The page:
7, 1522, that the Princes who were hostile to the Evangel did not see
 that they were “forcing the people to rebel, and behaving as though
 they wished themselves or their children to be exterminated; this,
 without a doubt, God will send as a punishment.”[903]

 How Luther was wont to criticise the authorities in his sermons,
 regardless of the effect it might produce in such a period of
 excitement, appears from a sermon preached on August 20, 1525, i.e. at
 the time of the great peasant rising in Germany.

 “Let anyone count up the Princes and rulers who fear God more than
 man. How many do you think they will number? You could write all their
 names on one finger, or as someone has said, on a signet ring.”[904]
 “At the Courts nowadays infidelity, egotism and avarice prevail among
 the Princes and their councillors ... they say: my will be done and
 forget that there is a God in heaven above.”[905] “These braggarts and
 great lords think they are always in the right, and want others to
 give judgment and pass sentence as pleases them. If this is not done,
 woe betide the judge.”[906]

 In the same sermon, it is true, Luther quotes, happily and at the same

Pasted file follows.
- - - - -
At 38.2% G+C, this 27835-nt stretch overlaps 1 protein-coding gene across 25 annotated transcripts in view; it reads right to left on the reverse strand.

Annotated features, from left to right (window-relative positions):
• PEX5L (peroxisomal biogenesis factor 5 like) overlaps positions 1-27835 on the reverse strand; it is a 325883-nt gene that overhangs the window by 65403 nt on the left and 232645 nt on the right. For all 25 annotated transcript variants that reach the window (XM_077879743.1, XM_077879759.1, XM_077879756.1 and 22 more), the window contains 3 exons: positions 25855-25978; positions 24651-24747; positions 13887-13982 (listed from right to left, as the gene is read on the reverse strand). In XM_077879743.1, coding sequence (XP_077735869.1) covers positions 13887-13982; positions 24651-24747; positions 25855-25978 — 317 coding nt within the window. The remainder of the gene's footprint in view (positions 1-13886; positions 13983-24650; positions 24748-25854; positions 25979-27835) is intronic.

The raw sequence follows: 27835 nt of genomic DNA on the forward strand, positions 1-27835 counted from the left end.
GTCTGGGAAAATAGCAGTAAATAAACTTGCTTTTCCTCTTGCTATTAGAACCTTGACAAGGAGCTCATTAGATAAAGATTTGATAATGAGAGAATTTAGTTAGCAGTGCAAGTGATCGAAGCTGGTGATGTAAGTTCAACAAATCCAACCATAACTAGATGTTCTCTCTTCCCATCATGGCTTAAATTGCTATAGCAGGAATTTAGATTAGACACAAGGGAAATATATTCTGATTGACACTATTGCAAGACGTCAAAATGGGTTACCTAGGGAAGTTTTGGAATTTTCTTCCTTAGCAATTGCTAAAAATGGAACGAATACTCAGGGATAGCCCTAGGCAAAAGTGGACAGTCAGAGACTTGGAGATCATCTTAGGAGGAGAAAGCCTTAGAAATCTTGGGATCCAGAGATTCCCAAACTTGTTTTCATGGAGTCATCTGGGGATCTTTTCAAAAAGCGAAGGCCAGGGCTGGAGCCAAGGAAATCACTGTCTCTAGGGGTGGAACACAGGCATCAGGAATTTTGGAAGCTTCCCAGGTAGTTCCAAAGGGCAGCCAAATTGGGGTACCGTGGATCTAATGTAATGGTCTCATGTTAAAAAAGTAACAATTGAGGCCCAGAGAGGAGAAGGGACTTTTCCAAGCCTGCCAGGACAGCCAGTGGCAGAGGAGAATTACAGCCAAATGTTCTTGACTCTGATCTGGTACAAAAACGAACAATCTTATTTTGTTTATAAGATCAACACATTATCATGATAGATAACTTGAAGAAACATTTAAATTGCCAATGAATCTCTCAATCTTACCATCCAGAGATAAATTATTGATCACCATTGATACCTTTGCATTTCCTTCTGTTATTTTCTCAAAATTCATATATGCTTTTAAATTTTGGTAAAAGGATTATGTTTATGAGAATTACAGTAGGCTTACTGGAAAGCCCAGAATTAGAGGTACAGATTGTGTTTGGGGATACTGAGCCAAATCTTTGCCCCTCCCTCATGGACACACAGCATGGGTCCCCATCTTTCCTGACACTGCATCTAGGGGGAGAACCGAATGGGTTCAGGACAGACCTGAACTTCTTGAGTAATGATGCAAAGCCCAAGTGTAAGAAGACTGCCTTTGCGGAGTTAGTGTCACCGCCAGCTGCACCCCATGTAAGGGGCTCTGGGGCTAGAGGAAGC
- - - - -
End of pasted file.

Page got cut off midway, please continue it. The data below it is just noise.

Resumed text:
time forcibly, passages from Holy Scripture in praise of good rulers.
 In his popular style he points out what should be the qualities of
 a righteous sovereign who is solicitous for his people’s welfare.
 Such a ruler, he says, is courageous and determined in dealing with
 evil of every sort, and says to himself: “Even though this rich,
 powerful, strong man, be he Jack or peer, becomes my enemy, I don’t
 care. By virtue of my office and calling I have one on my side who is
 far stronger, more respected and more powerful than he, and though
 he [the enemy] should have all the devils, Princes and Kings on his
 side, all worse than himself, what is all that to me if He Who sits
 up there in Heaven is with me? All undertakings should be decided in
 this way, and one should say: Dear Lord, I leave it in Thy hands,
 though it should cost me my life. Then God answers: Be steadfast and
 I will also stand by you.” Luther nevertheless concludes: “But where
 will you find such rulers? Where are they?”[907] In his sermon of
 December 3, likewise, he had drawn a beautiful picture of the modesty
 and renunciation which the example of Christ teaches both Princes and
 people. Yet there again, at the conclusion, we find him saying: “There
 is no kingdom that is not addicted to plunder. The Princes are a gang
 of cut-purses.”[908]

In the writing “On the secular power,” to which we must here revert,
Luther says, that the Princes are, as a rule, “the biggest fools or the
worst knaves on the surface of the earth”; a good Prince “had always
been a rare bird from the beginning of the world.” Because the world
is “of the devil,” therefore “its Princes too are of a like nature.”